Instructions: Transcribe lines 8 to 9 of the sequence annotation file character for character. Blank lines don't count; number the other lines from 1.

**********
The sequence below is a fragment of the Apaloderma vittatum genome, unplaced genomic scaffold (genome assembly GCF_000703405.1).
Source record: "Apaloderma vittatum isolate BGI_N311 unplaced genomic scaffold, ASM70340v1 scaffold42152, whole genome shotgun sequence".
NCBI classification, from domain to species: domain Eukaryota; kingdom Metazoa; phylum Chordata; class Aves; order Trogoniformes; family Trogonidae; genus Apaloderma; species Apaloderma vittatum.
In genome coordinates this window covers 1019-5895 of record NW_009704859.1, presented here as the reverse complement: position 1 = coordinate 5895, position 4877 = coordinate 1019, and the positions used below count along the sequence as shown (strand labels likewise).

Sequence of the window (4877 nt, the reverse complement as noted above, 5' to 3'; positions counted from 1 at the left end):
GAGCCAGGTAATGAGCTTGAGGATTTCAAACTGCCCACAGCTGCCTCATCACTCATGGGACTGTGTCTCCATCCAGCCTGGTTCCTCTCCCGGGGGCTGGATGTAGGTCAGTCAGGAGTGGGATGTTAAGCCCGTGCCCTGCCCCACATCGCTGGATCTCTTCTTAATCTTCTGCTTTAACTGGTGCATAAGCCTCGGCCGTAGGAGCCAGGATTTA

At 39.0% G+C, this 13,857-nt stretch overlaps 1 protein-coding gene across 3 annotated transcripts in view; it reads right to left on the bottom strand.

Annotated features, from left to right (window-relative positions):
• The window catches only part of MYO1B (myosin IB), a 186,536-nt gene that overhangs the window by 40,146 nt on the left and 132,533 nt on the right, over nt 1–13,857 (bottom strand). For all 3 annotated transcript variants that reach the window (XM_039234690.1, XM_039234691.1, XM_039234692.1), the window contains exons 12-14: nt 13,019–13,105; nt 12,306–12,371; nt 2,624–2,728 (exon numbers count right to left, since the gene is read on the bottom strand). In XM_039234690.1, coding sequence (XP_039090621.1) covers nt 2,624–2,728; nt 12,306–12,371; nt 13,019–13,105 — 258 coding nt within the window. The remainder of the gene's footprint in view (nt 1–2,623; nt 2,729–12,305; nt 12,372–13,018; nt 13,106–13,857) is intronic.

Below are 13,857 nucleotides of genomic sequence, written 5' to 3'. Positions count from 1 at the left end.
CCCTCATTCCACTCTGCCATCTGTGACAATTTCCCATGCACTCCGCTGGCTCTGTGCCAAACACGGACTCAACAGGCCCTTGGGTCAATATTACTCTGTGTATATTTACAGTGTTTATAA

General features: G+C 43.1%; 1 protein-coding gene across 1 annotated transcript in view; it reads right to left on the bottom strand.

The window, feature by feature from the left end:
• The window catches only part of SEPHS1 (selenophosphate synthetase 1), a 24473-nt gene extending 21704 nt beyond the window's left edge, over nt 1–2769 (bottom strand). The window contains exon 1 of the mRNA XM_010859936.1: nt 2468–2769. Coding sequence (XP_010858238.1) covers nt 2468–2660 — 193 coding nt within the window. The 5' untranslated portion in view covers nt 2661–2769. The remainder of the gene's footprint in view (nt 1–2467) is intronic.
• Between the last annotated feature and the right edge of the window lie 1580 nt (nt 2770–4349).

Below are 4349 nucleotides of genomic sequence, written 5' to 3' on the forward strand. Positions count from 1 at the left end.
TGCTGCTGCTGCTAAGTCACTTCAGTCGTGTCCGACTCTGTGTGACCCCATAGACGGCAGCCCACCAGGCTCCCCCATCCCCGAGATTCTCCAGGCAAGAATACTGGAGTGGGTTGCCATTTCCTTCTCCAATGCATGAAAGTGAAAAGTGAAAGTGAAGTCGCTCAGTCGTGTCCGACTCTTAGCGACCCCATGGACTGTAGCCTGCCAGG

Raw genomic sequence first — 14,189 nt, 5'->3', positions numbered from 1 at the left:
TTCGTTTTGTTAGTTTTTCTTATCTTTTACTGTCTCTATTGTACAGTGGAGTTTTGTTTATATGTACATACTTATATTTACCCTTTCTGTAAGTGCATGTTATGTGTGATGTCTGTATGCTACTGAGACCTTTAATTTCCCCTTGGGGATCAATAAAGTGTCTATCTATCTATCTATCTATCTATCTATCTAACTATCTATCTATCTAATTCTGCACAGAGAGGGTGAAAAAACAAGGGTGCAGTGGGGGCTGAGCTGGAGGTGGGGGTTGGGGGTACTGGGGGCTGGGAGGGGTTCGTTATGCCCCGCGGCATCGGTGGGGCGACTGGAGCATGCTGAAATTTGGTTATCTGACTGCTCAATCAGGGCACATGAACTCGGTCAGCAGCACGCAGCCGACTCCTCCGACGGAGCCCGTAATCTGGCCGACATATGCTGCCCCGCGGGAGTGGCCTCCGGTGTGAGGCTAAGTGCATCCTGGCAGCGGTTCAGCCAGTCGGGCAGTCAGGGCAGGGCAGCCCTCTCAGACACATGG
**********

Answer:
Annotated features, from left to right (window-relative positions):
• The window catches only part of MYO1B (myosin IB), a 186,536-nt gene that overhangs the window by 40,146 nt on the left and 132,533 nt on the right, over nt 1–13,857 (bottom strand). For all 3 annotated transcript variants that reach the window (XM_039234690.1, XM_039234691.1, XM_039234692.1), the window contains exons 12-14: nt 13,019–13,105; nt 12,306–12,371; nt 2,624–2,728 (exon numbers count right to left, since the gene is read on the bottom strand). In XM_039234690.1, coding sequence (XP_039090621.1) covers nt 2,624–2,728; nt 12,306–12,371; nt 13,019–13,105 — 258 coding nt within the window. The remainder of the gene's footprint in view (nt 1–2,623; nt 2,729–12,305; nt 12,372–13,018; nt 13,106–13,857) is intronic.